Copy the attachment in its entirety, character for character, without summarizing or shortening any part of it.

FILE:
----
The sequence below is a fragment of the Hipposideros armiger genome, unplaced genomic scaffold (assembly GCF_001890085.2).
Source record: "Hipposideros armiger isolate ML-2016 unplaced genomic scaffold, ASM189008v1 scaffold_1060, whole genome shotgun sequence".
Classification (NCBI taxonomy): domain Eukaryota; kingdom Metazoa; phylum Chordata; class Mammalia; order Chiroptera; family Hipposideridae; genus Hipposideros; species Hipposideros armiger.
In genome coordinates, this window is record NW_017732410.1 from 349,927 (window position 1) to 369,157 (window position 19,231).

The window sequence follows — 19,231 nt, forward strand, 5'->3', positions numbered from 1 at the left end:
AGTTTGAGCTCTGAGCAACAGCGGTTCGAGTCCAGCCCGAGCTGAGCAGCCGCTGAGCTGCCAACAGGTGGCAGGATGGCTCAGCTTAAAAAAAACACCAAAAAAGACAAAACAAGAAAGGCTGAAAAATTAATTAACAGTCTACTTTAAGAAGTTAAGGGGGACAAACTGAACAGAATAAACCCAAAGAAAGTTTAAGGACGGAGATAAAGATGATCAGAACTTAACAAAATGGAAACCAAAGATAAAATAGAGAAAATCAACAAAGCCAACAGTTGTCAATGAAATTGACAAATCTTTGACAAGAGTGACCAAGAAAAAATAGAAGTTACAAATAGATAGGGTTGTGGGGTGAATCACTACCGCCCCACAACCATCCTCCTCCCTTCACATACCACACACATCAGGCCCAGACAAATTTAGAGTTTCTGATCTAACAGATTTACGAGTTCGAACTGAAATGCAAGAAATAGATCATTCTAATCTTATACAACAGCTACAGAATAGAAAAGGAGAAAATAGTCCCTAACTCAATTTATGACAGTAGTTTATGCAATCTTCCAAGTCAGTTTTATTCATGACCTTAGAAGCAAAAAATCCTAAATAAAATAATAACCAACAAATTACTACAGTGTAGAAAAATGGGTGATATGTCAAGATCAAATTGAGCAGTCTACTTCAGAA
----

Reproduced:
The sequence below is a fragment of the Hipposideros armiger genome, unplaced genomic scaffold (assembly GCF_001890085.2).
Source record: "Hipposideros armiger isolate ML-2016 unplaced genomic scaffold, ASM189008v1 scaffold_1060, whole genome shotgun sequence".
Classification (NCBI taxonomy): domain Eukaryota; kingdom Metazoa; phylum Chordata; class Mammalia; order Chiroptera; family Hipposideridae; genus Hipposideros; species Hipposideros armiger.
In genome coordinates, this window is record NW_017732410.1 from 349,927 (window position 1) to 369,157 (window position 19,231).

The window sequence follows — 19,231 nt, forward strand, 5'->3', positions numbered from 1 at the left end:
AGTTTGAGCTCTGAGCAACAGCGGTTCGAGTCCAGCCCGAGCTGAGCAGCCGCTGAGCTGCCAACAGGTGGCAGGATGGCTCAGCTTAAAAAAAACACCAAAAAAGACAAAACAAGAAAGGCTGAAAAATTAATTAACAGTCTACTTTAAGAAGTTAAGGGGGACAAACTGAACAGAATAAACCCAAAGAAAGTTTAAGGACGGAGATAAAGATGATCAGAACTTAACAAAATGGAAACCAAAGATAAAATAGAGAAAATCAACAAAGCCAACAGTTGTCAATGAAATTGACAAATCTTTGACAAGAGTGACCAAGAAAAAATAGAAGTTACAAATAGATAGGGTTGTGGGGTGAATCACTACCGCCCCACAACCATCCTCCTCCCTTCACATACCACACACATCAGGCCCAGACAAATTTAGAGTTTCTGATCTAACAGATTTACGAGTTCGAACTGAAATGCAAGAAATAGATCATTCTAATCTTATACAACAGCTACAGAATAGAAAAGGAGAAAATAGTCCCTAACTCAATTTATGACAGTAGTTTATGCAATCTTCCAAGTCAGTTTTATTCATGACCTTAGAAGCAAAAAATCCTAAATAAAATAATAACCAACAAATTACTACAGTGTAGAAAAATGGGTGATATGTCAAGATCAAATTGAGCAGTCTACTTCAGAA